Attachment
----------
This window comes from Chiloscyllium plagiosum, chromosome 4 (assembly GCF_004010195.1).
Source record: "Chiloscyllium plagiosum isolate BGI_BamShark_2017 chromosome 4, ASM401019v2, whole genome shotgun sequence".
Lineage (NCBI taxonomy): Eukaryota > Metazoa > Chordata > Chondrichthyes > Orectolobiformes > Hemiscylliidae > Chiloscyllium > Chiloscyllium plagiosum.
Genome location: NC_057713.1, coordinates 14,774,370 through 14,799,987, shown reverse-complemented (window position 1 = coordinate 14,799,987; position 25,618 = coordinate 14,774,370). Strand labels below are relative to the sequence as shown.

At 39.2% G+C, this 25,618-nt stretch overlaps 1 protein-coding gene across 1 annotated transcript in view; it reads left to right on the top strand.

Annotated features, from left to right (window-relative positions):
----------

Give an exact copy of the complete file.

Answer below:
This window comes from Chiloscyllium plagiosum, chromosome 4 (assembly GCF_004010195.1).
Source record: "Chiloscyllium plagiosum isolate BGI_BamShark_2017 chromosome 4, ASM401019v2, whole genome shotgun sequence".
Lineage (NCBI taxonomy): Eukaryota > Metazoa > Chordata > Chondrichthyes > Orectolobiformes > Hemiscylliidae > Chiloscyllium > Chiloscyllium plagiosum.
Genome location: NC_057713.1, coordinates 14,774,370 through 14,799,987, shown reverse-complemented (window position 1 = coordinate 14,799,987; position 25,618 = coordinate 14,774,370). Strand labels below are relative to the sequence as shown.

At 39.2% G+C, this 25,618-nt stretch overlaps 1 protein-coding gene across 1 annotated transcript in view; it reads left to right on the top strand.

Annotated features, from left to right (window-relative positions):